To:       Executive Vice Presidents, Chancellors, Vice Presidents, Vice Chancellors, Vice Provosts, Deans, Directors and Heads of Schools, Divisions and Offices

Fr:        Deba Dutta, Executive Vice President for Academic Affairs and Provost
            Bill Sullivan, Treasurer and Chief Financial Officer

Re:       Prepare to save lives in severe weather

Date:    March 13, 2015


As Boilermakers we all share the responsibility to help spread campus awareness about when and how to protect ourselves if any of these three scenarios happen here at Purdue.

On Thursday, March 19 at approximately 10:15 AM & 7:35 PM, the state will conduct its annual Tornado Drill as part of Indiana’s Severe Weather Preparedness Week.  In conjunction with the state’s drill, Purdue will conduct a voluntary campus wide tornado warning drill to help the Purdue family prepare for this type of emergency.  The purpose of the drill is for all of us to think about and implement best practices, so that if and when something happens we are better prepared to take the necessary action to protect ourselves.  The information below includes several steps we urge you to take that day.

Thank you in advance for participating in this drill and involving your students and colleagues.  Your actions may well lead to a life saved when lessons learned that day are applied to an emergency situation in the future.

Classroom Preparations

In preparation for the drill, we ask faculty and teaching assistants to take the following steps to ensure students and classes are prepared:

  1. Since the drill is occurring during Spring Break, take a few minutes of class time when the students return to review the meaning of the outdoor all-hazards emergency warning sirens (shelter in place) and fire alarms (evacuate) at Purdue.  Remind your students and colleagues that the sirens on Purdue’s campus mean dangerous circumstances outside, not only tornado warnings.  These situations could include severe weather, an active criminal incident, or a major hazardous chemical release. 
  2. Let students know that wherever they may be when the outdoor warning sirens are sounded that they should remain indoors, and seek shelter:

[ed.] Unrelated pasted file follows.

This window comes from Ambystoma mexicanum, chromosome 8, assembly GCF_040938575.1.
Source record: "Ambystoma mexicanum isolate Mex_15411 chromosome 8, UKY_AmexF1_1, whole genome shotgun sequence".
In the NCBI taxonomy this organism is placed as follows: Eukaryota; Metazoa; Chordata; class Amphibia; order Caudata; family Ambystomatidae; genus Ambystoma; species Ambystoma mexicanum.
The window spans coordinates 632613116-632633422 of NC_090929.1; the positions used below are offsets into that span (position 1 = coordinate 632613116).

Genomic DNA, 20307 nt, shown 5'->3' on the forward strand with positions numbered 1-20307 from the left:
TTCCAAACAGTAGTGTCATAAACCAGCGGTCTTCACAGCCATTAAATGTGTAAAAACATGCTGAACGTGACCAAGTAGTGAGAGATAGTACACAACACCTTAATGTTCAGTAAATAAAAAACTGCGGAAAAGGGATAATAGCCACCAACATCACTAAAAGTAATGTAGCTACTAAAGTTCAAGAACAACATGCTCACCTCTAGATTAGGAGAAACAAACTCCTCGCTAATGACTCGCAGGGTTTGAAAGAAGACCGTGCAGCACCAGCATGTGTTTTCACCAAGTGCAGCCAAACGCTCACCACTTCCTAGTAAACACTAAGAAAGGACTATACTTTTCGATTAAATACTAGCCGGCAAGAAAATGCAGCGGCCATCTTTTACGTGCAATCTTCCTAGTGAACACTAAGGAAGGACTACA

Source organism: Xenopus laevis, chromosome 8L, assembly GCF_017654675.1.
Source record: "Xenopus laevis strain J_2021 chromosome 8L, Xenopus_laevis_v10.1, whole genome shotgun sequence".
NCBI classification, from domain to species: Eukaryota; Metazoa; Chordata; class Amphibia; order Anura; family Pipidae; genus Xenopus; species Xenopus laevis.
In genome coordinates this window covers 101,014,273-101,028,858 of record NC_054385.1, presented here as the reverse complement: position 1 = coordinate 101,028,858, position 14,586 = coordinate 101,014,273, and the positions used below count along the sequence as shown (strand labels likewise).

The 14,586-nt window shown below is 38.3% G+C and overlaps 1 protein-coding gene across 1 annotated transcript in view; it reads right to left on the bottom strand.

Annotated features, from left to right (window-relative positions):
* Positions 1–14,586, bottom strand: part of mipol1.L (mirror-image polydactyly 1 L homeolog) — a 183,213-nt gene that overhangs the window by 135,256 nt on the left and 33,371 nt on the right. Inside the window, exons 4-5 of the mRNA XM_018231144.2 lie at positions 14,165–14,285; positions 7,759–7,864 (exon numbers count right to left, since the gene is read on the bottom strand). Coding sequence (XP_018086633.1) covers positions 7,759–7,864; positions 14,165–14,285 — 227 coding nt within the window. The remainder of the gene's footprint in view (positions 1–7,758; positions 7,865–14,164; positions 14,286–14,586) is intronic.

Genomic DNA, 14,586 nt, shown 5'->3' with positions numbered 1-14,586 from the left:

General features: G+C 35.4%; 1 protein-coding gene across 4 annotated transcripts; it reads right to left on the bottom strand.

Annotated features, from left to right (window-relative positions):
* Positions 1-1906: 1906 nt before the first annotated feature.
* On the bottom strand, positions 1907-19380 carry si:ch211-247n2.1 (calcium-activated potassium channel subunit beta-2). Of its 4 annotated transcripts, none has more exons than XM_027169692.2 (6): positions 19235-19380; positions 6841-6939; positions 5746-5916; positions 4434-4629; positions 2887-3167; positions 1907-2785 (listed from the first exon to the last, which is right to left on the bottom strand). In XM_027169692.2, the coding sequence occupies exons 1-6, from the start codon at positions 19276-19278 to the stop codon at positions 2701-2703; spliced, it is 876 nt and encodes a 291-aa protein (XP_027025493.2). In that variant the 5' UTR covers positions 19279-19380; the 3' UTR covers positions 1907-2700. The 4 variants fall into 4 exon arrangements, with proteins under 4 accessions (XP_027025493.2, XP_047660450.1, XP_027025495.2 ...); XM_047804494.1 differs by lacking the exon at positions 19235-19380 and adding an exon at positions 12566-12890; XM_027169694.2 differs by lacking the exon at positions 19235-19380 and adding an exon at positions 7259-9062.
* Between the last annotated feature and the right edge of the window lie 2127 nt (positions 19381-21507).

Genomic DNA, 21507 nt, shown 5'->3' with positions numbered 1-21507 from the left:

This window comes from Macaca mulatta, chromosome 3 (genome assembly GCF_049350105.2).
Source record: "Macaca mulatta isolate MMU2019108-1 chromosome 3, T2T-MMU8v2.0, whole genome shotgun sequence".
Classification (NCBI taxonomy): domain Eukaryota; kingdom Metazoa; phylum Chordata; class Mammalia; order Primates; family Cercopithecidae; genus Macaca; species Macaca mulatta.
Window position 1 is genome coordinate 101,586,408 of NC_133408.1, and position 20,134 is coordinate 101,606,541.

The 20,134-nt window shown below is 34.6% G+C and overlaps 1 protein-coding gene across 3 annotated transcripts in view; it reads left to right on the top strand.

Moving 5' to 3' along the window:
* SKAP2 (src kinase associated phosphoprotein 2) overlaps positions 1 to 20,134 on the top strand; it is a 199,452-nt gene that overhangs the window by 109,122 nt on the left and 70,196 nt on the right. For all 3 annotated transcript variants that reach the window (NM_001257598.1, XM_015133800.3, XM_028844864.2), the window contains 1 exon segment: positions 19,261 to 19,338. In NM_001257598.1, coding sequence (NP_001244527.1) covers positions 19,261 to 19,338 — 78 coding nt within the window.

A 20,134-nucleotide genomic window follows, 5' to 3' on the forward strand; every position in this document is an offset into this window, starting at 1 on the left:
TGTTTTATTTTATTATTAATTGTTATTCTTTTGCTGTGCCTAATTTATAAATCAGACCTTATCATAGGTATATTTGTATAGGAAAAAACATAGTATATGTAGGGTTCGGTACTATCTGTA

a.  On the lowest floor of the building away from glass (Tornado Warning).
          b.  In a room that can be locked, barricaded, or secured in some way (life threatening incident such as a shooting.)
          c.  In an interior room above ground with the fewest windows or vents (Hazardous Materials incident.)
  3. Point students to sources of emergency information.  Urge them to sign up for Purdue Alert (they can do that right there in the classroom if they can get a cell phone or network signal).  Text message sign up procedures can be found on the Emergency Preparedness website: .
  4. Be a role model.  Practice these emergency procedures yourself.  Your actions speak as loudly as your words! 

Additional Sources of Information

You should find posted information in classrooms.  If you do not find it posted, ask the building deputy to post.  Building specific information is found in the Building Emergency Plan (BEP).  All Building Emergency Plans are located on the Emergency Preparedness website.

Purdue Emergency Preparedness website:  includes additional YouTube videos, the Purdue Emergency Procedures Guide (EPG) and other useful resources.  We encourage all faculty and staff to review both the Emergency Procedures Guide and Building Emergency Plan (for each building where you teach and work) for emergency response procedures.  This EPG is also available as a free app in the Purdue iPhone/iPad app.

Updates and emergency information about specific warnings and incidents will be posted on Purdue’s Campus Status page.

In addition to email, text, Twitter, desktop popup, and alert beacon alerts, the BoilerTV network will normally broadcast emergency alerts as soon as they are issued.

If you have questions, please contact Ron Wright,